Simple and clear:
Transistors have a very small region of linear operation in their output characteristics(Volt-Ampere characteristics)and have to operate at less-than-half of their rated output power.
Tubes have 90% of linear region and can be basically driven to almost clipping. Thus, the tube amp 50W/ch can easily overscream SS with 100W/ch since SS will "choke" much earlier.
I would HIGHLY recommend reading the "white papers" on the Sunfire amps to see how most SS designs operate. This will give you a better understanding of why they sound "grainy & gritty" when being pushed. Bob Carver puts it into words that are quite easy to understand. He also looks at things from a slightly different angle than most others, so it is both refreshing and eye opening ( in my opinion ).

As to the SS vs Tube power ratio, i would say that a good tube design of 30 - 50 wpc would be equivalent to a "typical" SS design of 100 wpc in terms of "clean music power". This has to do with the differences in transfer function between tubes and transistors and the ways that they "saturate" or "clip". SS clipping is much harsher sounding ( in most cases ) and is typically pretty easy to detect. Tubes can be driven into occasional clipping and you may never notice.

As to TWL's comments about guitar amps, the main reason that guitar players prefer tubes are for the very reasons that i just mentioned: clipping and saturation characteristics. I don't think that it has much to do with volume capacity at all. Tubes simply produce FAR more "pleasant" overdrive, harmonics and sustain characteristics than SS amps are capable of. Besides that, they just sound "richer" with added emphasis to the "warmth" region and don't sound as "screechy" on the top end. As such, many rock / metal guitar players actually prefer a smaller ( 50 watt ) head to a larger ( 100 watt ) tube head because it is easier to push into clipping and keep there. The fact that this chews the hell out of the tubes is of little concern to them so long as they can get that "chunky" sound that they are after.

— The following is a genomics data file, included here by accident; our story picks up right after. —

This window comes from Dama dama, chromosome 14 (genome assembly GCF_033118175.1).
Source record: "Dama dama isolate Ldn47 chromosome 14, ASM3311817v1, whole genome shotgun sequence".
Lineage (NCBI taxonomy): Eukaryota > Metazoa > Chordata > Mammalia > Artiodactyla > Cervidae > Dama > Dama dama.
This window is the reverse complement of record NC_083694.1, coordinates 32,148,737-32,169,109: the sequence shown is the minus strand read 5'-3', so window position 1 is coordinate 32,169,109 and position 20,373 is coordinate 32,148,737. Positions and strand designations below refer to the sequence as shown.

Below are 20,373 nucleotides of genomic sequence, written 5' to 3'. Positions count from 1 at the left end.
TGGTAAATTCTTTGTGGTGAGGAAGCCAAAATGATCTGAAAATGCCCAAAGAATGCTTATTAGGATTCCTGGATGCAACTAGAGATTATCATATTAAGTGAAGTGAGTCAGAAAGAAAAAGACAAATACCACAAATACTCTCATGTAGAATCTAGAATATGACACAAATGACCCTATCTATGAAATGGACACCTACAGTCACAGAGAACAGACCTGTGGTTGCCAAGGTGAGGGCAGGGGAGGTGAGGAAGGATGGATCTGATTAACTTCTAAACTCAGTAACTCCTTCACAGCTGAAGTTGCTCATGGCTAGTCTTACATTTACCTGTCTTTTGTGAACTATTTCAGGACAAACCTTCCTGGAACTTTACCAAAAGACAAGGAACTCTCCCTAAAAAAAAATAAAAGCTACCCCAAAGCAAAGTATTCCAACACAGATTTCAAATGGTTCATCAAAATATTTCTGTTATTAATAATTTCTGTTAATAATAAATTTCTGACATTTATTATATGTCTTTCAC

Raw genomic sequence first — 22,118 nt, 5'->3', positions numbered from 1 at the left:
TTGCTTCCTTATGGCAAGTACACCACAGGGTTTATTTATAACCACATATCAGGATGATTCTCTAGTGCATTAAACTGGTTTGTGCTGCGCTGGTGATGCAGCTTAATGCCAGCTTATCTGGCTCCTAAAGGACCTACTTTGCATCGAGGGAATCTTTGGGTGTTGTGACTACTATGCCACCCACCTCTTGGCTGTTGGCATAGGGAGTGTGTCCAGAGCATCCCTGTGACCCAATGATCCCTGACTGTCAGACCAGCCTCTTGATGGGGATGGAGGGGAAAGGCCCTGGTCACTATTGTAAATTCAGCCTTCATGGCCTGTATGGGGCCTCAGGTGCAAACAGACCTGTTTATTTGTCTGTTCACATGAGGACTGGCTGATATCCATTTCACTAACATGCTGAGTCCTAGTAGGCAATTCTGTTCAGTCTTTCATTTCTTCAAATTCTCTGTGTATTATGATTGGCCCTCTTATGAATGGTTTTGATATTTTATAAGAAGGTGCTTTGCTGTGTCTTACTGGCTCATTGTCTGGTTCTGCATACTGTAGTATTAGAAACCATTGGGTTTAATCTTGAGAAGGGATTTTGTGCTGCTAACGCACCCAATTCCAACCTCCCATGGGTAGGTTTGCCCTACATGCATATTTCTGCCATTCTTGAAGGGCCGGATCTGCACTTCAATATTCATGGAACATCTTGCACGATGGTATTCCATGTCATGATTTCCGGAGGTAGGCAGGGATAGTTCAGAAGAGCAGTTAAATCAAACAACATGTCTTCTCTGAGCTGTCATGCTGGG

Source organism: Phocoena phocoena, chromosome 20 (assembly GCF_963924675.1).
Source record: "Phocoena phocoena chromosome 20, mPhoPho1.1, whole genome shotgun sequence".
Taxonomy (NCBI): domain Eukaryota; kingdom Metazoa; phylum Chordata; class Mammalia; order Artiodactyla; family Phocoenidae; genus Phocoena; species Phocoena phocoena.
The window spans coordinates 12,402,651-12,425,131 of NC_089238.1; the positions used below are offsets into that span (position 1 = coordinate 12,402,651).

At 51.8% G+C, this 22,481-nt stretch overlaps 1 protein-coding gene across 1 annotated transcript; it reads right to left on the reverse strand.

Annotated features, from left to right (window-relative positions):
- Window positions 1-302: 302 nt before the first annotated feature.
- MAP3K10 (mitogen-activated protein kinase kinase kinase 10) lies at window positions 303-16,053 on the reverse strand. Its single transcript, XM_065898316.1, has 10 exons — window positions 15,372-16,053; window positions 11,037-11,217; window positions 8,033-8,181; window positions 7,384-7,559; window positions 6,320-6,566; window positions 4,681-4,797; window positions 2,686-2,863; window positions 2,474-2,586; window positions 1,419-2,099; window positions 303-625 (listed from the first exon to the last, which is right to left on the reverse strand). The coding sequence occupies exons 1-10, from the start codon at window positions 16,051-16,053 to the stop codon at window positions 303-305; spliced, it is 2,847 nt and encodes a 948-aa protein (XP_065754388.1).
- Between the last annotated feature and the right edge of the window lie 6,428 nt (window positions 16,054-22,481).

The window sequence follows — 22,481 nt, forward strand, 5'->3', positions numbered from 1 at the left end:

For the record, i've got a set of La Scala's and Heresy's and have used them with several different BIG power amps many times over. I am currently running them with a "vintage" 30 wpc tube amp and it sounds very nice. While it will not "deafen" you with slam and impact by any means, they do mate quite nicely together.

If you've read some of my posts pertaining to spl and power levels, you will know that I am of the opinion that increased headroom in a system ( both speakers and amp ) are a big benefit. So, if you want to rock and use tubes, look for something that is a little stouter than what i have. This will give you the reserve capacity that i mention without having to push the amp or tubes to get the volume levels that you want.

I would look for a 70-100 wpc tube amp. That should give you everything that you are looking for i.e. volume and reliability. A smaller amp is just not suitable for "headbanging levels" in my experience. Others may disagree, but that's what i've found to work.

By the way, Patricia Barber and Diana Krall sound quite good on this type of system. You may find that the better your system is, the more versatile it becomes and your tastes may begin to broaden slightly. In case you're wondering, i'm speaking from experience : ) Sean